Nowadays, when I am making soap, I don’t think about soda ash anymore. I have taken a zen approach to it: if it’s there, then it’s there; if it’s not, then well and great. But previously, I was really on the hunt on how to avoid it. I tried all sorts of tips gathered from books and the internet: from using beeswax, to spraying with alcohol, to covering the soap surface, to steaming. From my experience, beeswax does not guarantee a soda ash-free soap; the same goes for spraying with alcohol. Covering the surface works, but it can leave crease marks and air pockets; steaming works too but it is time consuming and a bit dangerous to hold a soap bar over a steaming kettle. I’ve also tried holding an entire loaf over steaming water. Some of the ash came back after a few days, but it could be that the soap was getting slippery so i did not get to steam it long enough.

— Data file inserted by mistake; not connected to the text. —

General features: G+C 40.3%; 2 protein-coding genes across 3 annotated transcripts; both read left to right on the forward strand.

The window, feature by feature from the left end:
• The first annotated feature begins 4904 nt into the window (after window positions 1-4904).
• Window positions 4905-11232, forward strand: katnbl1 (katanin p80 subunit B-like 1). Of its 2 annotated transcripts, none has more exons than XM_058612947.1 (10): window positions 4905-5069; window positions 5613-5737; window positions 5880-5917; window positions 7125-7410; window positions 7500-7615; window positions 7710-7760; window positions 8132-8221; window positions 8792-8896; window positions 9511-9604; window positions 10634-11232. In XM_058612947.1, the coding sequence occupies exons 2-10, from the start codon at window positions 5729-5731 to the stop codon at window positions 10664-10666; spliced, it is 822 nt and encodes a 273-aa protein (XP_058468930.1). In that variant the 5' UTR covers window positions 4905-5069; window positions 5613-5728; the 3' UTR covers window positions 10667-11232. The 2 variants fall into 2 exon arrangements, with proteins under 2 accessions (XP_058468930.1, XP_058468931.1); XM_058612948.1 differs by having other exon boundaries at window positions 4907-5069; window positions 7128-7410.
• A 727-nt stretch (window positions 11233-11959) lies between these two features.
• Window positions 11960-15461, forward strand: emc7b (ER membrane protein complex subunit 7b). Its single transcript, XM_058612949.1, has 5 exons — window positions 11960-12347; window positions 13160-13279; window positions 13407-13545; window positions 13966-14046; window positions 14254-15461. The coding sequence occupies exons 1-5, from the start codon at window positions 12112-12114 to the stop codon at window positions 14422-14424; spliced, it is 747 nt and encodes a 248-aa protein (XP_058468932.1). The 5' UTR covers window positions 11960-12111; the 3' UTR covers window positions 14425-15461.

Last June, after making a batch of soap that had soda ash, it started to rain. The following day, I noticed that the ash had disappeared and the soap was a bit moist from the high humidity. This gave me the idea to place a “tent” (using an inverted container) over the soap, together with a bowl of hot water, to trap the steam. So far, I’ve found this to be the most efficient and effective way of removing soda ash. For bigger batches, this can be done in an oven or in any enclosed space for that matter.
Here is a batch of ashy lemongrass verbena soap that I steamed this afternoon. While it was steaming, I took pictures of my other soaps. I estimate that I left it to steam for around 20-25 minutes.
Here’s another batch I steamed: